Brussels — Eurozone finance ministers agreed on Thursday that Greece had met almost all the requirements demanded by creditors to qualify for a new 130-billion-euro bailout but added that only funding needed to secure a debt restructuring scheme would be released for now.
Meeting in Brussels ahead of a European Union leaders? summit, the Eurogroup appeared satisfied by the raft of legislation approved by the Greek Cabinet and Parliament in the last few days.
?Ministers note with satisfaction that Greece thereby took swift and decisive action in the areas of fiscal consolidation, revenue administration, pension reform, financial sector regulation and supervision and growth-enhancing structural reforms,? said the head of the Eurogroup, Jean-Claude Juncker, in a statement after the ministers? meeting.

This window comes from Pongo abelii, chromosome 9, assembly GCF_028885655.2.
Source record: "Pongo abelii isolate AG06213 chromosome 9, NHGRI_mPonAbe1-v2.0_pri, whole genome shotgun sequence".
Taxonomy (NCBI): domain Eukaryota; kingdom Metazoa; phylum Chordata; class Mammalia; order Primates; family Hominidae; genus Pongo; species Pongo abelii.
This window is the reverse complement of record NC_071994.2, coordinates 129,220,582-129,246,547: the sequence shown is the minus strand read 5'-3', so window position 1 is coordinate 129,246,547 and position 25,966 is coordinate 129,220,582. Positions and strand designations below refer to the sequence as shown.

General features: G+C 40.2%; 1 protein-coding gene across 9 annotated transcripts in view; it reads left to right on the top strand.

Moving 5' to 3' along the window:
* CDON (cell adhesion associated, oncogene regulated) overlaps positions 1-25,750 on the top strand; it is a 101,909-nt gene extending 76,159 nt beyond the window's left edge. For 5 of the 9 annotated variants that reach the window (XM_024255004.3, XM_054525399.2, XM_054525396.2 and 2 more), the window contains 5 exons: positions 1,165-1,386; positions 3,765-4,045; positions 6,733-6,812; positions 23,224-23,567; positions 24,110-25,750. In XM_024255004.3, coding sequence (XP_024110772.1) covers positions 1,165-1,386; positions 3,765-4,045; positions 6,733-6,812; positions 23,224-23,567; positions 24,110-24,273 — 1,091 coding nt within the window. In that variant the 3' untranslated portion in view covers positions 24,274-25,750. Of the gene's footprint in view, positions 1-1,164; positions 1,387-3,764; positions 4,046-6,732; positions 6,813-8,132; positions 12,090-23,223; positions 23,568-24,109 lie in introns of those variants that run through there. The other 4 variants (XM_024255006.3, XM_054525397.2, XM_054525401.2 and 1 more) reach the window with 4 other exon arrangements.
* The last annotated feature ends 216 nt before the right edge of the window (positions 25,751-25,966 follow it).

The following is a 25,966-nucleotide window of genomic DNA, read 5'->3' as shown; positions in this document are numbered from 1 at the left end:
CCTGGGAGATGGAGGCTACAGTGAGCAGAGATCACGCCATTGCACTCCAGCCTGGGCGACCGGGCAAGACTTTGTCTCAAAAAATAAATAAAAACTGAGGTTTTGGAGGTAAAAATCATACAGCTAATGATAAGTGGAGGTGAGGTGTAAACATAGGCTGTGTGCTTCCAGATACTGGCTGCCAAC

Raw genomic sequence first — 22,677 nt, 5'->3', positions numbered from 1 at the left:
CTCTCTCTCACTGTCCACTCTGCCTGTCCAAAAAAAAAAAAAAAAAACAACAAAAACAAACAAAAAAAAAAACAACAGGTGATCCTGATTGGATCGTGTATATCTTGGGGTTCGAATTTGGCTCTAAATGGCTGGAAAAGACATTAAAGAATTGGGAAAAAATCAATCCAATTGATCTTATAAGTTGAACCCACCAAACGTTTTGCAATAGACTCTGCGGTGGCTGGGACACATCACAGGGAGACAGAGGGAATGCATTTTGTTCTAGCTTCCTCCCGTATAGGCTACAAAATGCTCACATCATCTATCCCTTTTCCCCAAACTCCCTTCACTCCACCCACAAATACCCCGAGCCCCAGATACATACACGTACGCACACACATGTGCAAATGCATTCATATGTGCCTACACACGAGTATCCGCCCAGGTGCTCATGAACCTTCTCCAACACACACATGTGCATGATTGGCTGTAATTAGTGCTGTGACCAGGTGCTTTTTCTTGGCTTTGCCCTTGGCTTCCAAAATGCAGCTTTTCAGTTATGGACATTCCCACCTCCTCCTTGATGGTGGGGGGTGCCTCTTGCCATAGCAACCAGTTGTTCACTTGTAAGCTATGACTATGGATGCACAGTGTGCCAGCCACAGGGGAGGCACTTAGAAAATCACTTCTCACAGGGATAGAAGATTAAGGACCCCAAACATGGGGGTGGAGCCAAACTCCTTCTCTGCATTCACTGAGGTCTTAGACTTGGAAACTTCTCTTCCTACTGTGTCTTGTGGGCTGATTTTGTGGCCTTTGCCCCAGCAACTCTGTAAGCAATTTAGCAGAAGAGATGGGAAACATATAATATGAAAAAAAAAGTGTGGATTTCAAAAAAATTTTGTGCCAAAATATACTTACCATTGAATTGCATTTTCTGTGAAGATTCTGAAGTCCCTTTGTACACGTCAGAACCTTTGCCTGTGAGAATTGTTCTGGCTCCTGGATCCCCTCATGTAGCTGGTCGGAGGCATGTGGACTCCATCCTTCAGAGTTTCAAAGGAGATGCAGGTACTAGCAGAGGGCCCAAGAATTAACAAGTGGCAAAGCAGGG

However, he added that the troika would confirm in the next few days that all the ?prior actions? demanded of Greece had been transposed into legislation.
Juncker said that the ministers had cleared the way for the eurozone?s crisis fund, or EFSF, to be used to issue 30 billion euros’ worth of bonds that would be used as sweeteners for private investors taking part in the debt restructuring deal, or PSI.
He added that the EFSF would also step in to guarantee Greek bonds so they could be used by Greek banks to obtain liquidity from the European Central Bank in a form of bridging facility.
But the Luxembourg PM said that no more funding for Greece would be released until the PSI is completed successfully. Greece is set to announce the result of its offer to bondholders on March 9.
?The Eurogroup, however, reiterates that a successful PSI operation with high participation and a final positive assessment of the complete set of prior actions are necessary conditions both for the disbursement of these EFSF bonds and for the second program.?
It is expected that finance ministers will speak next week to decide upon granting the final approval for the Greek bailout.